Business group Ibec said it was encouraged by the agreement between the EU and UK on a new Brexit Withdrawal Agreement.
However, in a letter to members, Ibec CEO Danny McCoy said there had to be an awareness that the deal, if ratified, would complicate trade relations with the UK.
Ibec said the deal had a lot to commend it, not least relative to the catastrophic implications of a 'no-deal.'
"If ratified, it would provide the basis for an orderly UK exit that avoids a damaging no-deal cliff edge at the end of the month," Mr McCoy wrote.
"It includes far-reaching and vital provisions to avoid a hard border on the island of Ireland, protects the Common Travel Area, provides a status quo transition period and allows talks to move on to the future EU-UK relationship."
However, he said, Brexit was always an exercise in damage limitation and that the country would inevitably end up in a worse place than we are now.
"The deal means Northern Ireland will be subject to preferential, but potentially complex, new customs arrangements. Meanwhile, the political declaration on the future EU-UK relationship is far less ambitious than Theresa May's previous deal. This could have significant negative economic implications in due course. We have also been left burdened with short, overly optimistic timelines to agree a future trade deal, which do not reflect business realities."
Meanwhile, the Irish Congress of Trade Unions said it was analysing the detail of yesterday's proposals and their implications.
The ICTU said it had supported - albeit reluctantly - the previous withdrawal agreement as it did less harm to the island of Ireland.
It said it greatly regrets any form of Brexit.
"It seems on our initial assessment that this text is a slightly lesser version of the original withdrawal agreement with a new mechanism to replace the NI backstop, but that essentially will do what a backstop was intended to do, albeit with some democratic oversight from the Assembly," the ICTU said in a statement.
IFA President Joe Healy also gave a cautious welcome to the Brexit deal concluded in Brussels yesterday, however the real test is the vote in the UK Parliament in Westminster on Saturday.
If it is ratified, the agreement will avoid a "no deal" outcome, which would have had severe and immediate consequences for the Irish economy, and the agri sector in particular.
"On the limited formation available, the deal appears to address the very deep concerns about creating a hard border on the island of Ireland. For these reasons, we would hope that this deal will be approved by the UK Parliament," Mr Healy said.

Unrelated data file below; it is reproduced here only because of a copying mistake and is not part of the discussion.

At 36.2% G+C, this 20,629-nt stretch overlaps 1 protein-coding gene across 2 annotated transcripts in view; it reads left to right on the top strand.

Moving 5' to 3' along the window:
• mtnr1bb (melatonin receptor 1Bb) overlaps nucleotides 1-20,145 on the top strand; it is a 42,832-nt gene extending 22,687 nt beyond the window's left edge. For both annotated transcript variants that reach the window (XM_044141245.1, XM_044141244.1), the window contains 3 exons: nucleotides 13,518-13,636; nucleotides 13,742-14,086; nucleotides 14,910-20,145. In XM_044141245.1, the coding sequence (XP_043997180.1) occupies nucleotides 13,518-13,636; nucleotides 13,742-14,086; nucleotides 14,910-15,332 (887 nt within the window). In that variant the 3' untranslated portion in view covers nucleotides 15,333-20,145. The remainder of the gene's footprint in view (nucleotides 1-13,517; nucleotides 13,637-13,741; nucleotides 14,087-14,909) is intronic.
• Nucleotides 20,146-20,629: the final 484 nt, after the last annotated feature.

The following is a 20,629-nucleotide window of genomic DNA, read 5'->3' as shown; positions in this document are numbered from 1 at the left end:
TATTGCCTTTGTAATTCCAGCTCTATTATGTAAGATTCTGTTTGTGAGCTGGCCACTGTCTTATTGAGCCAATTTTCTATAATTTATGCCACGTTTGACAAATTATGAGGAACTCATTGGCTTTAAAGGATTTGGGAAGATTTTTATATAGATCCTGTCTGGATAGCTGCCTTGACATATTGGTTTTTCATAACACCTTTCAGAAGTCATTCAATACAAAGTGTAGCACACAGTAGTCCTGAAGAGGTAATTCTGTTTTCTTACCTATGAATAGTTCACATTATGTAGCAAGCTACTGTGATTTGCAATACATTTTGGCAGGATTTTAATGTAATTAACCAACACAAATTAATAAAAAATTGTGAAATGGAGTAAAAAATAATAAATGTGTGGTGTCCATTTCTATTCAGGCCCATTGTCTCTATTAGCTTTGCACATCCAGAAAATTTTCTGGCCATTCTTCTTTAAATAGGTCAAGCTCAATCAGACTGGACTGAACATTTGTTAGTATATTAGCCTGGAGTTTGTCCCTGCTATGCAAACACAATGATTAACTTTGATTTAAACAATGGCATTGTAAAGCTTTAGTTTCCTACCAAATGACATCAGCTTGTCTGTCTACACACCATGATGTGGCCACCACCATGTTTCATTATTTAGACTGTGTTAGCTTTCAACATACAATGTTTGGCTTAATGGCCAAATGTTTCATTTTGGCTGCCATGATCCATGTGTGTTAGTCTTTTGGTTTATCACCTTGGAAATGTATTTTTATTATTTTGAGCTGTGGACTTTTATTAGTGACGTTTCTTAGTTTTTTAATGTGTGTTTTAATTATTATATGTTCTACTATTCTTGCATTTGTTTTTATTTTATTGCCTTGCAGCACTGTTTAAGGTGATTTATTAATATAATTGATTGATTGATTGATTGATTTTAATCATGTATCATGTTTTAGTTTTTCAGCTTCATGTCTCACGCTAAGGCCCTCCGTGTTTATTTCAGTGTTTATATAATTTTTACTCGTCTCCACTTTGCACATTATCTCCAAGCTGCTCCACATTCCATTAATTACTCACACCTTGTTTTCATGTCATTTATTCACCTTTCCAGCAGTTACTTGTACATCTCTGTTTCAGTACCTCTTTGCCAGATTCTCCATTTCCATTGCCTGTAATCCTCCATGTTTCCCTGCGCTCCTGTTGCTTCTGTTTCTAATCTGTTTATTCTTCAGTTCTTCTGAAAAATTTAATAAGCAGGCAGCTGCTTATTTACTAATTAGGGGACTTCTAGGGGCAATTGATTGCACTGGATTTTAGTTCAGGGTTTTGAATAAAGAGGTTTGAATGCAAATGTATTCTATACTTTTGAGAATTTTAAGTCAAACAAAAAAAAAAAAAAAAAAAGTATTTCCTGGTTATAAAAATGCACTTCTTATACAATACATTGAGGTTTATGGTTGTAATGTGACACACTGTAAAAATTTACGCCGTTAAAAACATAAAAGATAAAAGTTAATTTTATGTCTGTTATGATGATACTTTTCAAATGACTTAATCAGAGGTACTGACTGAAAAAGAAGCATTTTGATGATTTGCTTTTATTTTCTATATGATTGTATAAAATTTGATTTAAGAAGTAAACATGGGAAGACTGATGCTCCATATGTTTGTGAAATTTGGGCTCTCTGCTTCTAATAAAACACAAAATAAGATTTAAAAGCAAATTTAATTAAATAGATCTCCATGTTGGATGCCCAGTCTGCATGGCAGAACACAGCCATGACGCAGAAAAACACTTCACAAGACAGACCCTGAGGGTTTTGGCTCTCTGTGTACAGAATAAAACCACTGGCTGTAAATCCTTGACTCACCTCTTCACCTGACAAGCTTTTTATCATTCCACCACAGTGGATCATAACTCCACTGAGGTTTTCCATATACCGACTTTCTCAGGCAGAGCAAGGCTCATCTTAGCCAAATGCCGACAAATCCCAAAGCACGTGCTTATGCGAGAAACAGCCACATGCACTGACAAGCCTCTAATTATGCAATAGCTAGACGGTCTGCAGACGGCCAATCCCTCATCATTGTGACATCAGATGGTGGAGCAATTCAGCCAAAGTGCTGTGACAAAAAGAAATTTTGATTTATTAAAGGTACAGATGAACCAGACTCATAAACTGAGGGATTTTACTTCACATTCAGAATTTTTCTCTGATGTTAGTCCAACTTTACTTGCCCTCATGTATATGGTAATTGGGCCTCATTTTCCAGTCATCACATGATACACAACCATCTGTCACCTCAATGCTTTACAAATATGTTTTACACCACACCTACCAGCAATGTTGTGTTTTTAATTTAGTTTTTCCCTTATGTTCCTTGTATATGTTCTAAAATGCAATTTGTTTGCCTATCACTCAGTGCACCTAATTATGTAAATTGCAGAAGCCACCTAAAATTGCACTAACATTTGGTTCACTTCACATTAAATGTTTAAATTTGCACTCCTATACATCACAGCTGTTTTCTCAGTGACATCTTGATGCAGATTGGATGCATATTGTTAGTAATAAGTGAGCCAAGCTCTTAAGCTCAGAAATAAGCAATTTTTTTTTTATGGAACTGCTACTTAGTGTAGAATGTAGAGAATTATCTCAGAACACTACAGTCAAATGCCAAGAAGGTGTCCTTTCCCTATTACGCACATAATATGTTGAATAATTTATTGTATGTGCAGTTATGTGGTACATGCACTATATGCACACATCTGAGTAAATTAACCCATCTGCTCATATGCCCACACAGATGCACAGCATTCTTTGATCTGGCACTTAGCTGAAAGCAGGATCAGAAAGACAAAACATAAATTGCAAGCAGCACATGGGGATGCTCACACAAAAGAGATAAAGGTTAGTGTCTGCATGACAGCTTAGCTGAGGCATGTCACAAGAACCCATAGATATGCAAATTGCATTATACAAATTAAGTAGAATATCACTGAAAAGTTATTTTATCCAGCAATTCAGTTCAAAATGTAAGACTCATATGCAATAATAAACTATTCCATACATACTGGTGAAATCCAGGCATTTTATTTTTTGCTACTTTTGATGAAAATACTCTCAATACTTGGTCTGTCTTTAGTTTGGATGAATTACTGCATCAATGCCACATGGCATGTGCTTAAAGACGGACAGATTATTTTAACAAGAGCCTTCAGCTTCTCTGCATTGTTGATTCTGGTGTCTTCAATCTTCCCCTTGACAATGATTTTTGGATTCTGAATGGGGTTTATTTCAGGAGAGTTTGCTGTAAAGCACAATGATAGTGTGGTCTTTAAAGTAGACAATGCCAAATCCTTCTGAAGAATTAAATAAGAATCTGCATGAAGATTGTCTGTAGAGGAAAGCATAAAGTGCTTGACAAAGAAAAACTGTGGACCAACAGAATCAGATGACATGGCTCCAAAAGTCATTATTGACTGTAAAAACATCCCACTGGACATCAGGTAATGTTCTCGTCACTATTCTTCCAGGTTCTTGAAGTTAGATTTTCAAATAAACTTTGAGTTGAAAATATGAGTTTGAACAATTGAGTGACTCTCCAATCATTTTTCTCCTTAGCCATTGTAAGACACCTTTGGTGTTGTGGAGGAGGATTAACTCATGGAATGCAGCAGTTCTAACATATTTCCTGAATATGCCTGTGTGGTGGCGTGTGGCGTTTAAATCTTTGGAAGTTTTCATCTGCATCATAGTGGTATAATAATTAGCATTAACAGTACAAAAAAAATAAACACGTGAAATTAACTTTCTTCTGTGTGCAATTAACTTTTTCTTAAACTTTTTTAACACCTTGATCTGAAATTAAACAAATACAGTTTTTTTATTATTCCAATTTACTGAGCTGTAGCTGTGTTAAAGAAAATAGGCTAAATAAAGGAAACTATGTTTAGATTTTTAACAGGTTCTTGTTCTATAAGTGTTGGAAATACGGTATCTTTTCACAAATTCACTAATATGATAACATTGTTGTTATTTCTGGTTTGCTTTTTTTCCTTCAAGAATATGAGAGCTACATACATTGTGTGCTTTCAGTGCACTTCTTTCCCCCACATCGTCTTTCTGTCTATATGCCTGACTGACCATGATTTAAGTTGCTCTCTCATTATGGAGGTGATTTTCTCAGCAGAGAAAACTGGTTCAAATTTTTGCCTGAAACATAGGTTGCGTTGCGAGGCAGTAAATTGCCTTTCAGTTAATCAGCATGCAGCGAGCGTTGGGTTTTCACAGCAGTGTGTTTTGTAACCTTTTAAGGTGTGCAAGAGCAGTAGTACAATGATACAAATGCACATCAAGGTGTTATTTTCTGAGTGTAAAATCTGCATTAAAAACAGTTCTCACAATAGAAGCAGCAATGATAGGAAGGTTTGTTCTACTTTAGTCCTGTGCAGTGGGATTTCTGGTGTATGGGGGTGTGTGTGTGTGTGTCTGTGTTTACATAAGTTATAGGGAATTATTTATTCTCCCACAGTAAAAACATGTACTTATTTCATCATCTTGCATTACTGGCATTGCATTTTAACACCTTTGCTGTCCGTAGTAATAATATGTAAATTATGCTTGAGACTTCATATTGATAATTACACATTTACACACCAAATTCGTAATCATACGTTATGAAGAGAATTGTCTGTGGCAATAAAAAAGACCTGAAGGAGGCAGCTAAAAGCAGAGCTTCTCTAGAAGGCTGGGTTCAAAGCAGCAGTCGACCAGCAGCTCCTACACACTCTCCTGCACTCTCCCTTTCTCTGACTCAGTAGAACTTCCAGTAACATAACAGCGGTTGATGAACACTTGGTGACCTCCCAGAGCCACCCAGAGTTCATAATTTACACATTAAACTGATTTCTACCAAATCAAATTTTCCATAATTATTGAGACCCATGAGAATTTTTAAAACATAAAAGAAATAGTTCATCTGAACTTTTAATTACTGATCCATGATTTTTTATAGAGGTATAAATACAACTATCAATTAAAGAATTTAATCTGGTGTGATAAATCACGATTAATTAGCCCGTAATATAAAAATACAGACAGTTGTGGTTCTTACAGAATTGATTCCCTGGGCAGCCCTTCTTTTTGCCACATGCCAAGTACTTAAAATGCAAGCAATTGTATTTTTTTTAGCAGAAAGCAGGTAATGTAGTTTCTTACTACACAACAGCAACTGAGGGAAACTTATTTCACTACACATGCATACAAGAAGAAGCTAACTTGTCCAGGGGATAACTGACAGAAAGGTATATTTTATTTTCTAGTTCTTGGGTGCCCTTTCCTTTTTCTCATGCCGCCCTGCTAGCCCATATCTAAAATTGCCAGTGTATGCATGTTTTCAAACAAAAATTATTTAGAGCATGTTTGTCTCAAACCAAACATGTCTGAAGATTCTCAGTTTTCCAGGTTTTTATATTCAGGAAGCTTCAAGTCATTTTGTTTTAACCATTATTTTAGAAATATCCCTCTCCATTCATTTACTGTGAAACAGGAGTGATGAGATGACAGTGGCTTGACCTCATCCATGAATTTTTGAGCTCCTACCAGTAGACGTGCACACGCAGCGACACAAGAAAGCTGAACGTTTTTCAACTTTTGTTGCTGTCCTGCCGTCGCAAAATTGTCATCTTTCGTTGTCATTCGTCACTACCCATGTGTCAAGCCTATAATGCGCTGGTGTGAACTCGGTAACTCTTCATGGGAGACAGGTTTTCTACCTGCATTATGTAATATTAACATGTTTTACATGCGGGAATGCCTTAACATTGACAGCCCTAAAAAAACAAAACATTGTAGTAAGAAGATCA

Meanwhile, Tina McKenzie, Chairperson of the Federation of Small Businesses Northern Ireland, has said this Brexit deal is a "real win" for businesses in Northern Ireland.
She said one aspect that is being welcomed by the Federation is that goods can be supplied to the Republic of Ireland without incurring any tariffs.
She said this arrangement agreed by the UK and the EU will result in extra costs with bureaucracy, but added that "businesses are pragmatic and solutions driven and used to working across borders, and figuring that out".
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Ms McKenzie said the changes for its members is that any goods coming in from Great Britain will have to be checked at Northern Ireland ports and anything that is going to Europe will probably incur some sort of a tariff.
She said with regard to tracking customs moves from Britain into the Republic of Ireland and into the EU that travel via Northern Ireland, there will be a system that will have to be adhered to.
She also said businesses will be encouraged to come to Northern Ireland and invest in it, as she said they will be selling that they have "perfect access to the EU and Great Britain".
She said any Brexit is going to cause change but a no deal Brexit would put some members out of businesses and result in thousands of job losses.
Ann McGregor, chief executive of Northern Ireland Chamber of Commerce and Industry, said the business community in Northern Ireland has always been clear that a deal in the Brexit negotiations is critical.
Ms McGregor said the absolute priority for businesses and the economy is still to avoid a messy and disorderly exit from the EU at the end of October.
She said that businesses need a chance to analyse precisely what the terms of this agreement would mean for all aspects of their operations.
"Many will reserve judgement until they have had time to digest the detail and implications for trade, business growth, export and private sector employment," she added.
Small and medium sized business representative organisation ISME has also given a cautious welcome to the deal.
But it said it comes at a considerable cost.
"The deal strikes a notably harder Brexit than that proposed by Theresa May, in that the UK will leave the EU customs union," it said in a statement.
It also warned that even if the agreement is passed by MPs in Westminster, that would only represent the end of the first phase.
"It is simply the withdrawal phase," ISME said.
"The future arrangements will be far harder to negotiate, since the UK will be looking over its shoulder to trade deals with the US, China, India, Mercosur, and others."
"And whether those negotiations can be concluded in 14 months is a moot point. The Transition phase represents a stand-still period until the end of 2020, when the real work will be done on what the future (and final) tariff arrangements between the UK and EU."